A (free) B (passacaglia, vars 1-6) A (passacaglia, vars 7-12)

The fourth movement has no new material but with boundless energy, and an affectionate nod at the virtuoso piano concerto tradition, it reworks ideas from the other movements into an ebullient rondo. Theme 1 is a combination of the original semitone cell motif and the major/minor thirds; and the fugato theme from the first movement reappears in muted brass as a transition to theme 2, the violin melody from variation six in the third movement passacaglia. Many other motivic modifications race past before theme 2 returns, now in the home key of B flat, as the ‘big tune’ accompanied by brass fanfares based on theme 1. Two further direct quotes from the first movement are heard in the coda: a countermelody in the horns which is the first nine notes of theme 1; and the final, explosive octaves in the piano, which closed the first movement, now shred ribbons of major/minor thirds in an interlocking pattern up the keyboard, accompanied by five insistent, blaring trombone reminders of the semitone cell which began the work.

There is an audacity, comparable to any 1960s iconoclasm, in boldly allowing melodies to soar as they do in the Second Concerto. Melody and harmony, materials as old as oak and gold, cannot be ‘subject’ to anything, least of all to fashion, that tin-pot dictator who retires before he can be deposed. Liebermann freely acknowledges a debt to the past and a conscious growth out of tradition, but this growth involves change and development. Unlike the reactionary who looks backwards at tradition, Liebermann looks forward with tradition, confidently employing modern techniques alongside materials of the past with a refreshing lack of self-consciousness or anxiety. George Steiner’s perceptive comparison of ‘novelty’ and ‘originality’, although referring specifically to the disposable jour of journalism, is pertinent here:

Originality is antithetical to novelty. The etymology of the word alerts us. It tells of […] a return, in substance and in form, to beginnings. In exact relation to their originality, to their spiritual-formal force of innovation, aesthetic inventions are ‘archaic’. They carry in them the pulse of the distant source. (Real Presences, Faber & Faber, 1989)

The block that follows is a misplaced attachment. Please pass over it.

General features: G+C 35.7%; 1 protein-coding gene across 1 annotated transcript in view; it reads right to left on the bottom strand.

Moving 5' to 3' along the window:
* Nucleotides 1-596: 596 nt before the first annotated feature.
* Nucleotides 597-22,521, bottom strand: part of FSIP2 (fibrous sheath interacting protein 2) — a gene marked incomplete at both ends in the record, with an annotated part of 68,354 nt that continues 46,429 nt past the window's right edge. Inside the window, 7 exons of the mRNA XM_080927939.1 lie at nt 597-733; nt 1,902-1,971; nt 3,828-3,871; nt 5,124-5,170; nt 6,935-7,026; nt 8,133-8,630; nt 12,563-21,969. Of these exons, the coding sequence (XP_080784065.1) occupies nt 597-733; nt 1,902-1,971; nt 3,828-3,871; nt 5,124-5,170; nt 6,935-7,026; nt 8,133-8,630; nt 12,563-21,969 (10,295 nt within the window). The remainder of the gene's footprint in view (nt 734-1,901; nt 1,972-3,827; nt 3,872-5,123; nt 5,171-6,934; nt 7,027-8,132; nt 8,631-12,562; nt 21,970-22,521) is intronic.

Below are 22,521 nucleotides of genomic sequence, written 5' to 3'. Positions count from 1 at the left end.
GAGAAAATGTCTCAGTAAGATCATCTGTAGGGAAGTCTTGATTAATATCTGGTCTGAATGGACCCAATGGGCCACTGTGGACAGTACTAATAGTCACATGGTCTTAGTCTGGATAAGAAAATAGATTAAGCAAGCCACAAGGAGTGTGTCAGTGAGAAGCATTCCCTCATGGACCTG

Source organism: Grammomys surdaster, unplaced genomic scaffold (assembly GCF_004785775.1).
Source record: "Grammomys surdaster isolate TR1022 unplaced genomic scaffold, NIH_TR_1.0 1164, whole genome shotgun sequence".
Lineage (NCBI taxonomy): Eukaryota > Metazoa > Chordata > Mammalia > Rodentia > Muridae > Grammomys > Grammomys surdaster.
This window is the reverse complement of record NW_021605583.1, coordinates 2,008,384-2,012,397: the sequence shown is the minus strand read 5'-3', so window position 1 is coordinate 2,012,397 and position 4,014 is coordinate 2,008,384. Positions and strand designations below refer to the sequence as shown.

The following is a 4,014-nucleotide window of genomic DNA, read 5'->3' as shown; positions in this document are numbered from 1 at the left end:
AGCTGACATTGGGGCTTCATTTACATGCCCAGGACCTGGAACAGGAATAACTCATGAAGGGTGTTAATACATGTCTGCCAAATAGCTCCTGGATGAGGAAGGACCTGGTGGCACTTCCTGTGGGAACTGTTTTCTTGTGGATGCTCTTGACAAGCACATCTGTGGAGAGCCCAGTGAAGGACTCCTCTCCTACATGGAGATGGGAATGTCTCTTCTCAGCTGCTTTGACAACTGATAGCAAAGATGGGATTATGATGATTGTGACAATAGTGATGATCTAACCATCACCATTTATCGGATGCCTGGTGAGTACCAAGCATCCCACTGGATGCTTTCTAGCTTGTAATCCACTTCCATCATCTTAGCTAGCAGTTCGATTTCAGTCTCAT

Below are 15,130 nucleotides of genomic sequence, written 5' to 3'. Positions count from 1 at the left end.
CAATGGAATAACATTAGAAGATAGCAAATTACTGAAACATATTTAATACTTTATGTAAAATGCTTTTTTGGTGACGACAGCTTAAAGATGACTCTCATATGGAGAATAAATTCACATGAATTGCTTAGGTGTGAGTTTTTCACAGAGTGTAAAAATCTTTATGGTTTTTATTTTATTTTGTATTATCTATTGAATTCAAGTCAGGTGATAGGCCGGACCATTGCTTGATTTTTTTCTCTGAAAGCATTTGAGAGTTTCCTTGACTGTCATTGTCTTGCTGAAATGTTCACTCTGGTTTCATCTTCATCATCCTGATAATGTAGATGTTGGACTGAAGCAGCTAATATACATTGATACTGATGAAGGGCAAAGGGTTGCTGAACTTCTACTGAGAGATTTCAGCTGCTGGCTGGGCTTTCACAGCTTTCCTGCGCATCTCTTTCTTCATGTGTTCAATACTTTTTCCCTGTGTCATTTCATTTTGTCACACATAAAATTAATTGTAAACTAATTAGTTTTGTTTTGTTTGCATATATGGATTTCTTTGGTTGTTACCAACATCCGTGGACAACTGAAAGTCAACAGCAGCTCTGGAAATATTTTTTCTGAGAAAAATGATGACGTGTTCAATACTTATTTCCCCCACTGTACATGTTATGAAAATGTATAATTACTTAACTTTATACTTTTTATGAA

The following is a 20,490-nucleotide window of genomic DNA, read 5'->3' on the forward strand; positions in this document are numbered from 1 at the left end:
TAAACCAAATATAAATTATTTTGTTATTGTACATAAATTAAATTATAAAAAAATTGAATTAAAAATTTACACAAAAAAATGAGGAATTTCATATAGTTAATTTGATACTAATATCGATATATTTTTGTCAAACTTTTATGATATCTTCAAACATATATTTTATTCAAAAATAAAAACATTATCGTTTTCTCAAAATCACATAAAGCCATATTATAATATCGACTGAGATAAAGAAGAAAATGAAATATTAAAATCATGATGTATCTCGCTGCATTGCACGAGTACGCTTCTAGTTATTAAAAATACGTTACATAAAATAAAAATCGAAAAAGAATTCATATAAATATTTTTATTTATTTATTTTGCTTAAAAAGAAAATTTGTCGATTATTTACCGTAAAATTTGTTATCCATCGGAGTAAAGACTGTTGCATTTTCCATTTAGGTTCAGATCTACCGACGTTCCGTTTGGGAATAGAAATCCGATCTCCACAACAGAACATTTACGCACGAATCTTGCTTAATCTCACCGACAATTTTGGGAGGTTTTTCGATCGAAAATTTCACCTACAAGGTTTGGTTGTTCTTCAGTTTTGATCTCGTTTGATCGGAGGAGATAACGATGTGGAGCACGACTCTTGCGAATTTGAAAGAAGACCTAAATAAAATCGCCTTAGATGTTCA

Saint Augustine made the claim ‘Cantare amantis est’ (‘Only the lover sings’) and, for a music-lover, singing is an extension of breathing. Audiences and amateurs (George Steiner reminds us in the same book that the linguistic root of ‘amateur’ is ‘love’) often run away from concert halls precisely because they find themselves unable to breathe, unable to sing. Obviously this is not a literalist question of vocal chords or simplistic tunes, but rather that ‘singing in the ears’, that identification with soundwaves which reaches to the very core of our response to music. Liebermann, within the framework of solid, intellectual construction, impeccable craftsmanship, and a richly distinctive voice, has opened familiar windows on a new and unexpected beauty, where the air is fresh, yet does not chill.

from notes by Stephen Hough © 1997

Track-specific metadata
Click track numbers opposite to select

Details for CDA66966 track 6
Recording date
18 January 1997
Recording venue
Caird Hall, Dundee, Scotland
Recording producer
Andrew Keener
Recording engineer
Tony Faulkner
Hyperion usage
  1. Liebermann: Piano Concertos (CDA66966)
    Disc 1 Track 6
    Release date: May 1997
    Deletion date: November 2012
    Archive Service
   English   Français   Deutsch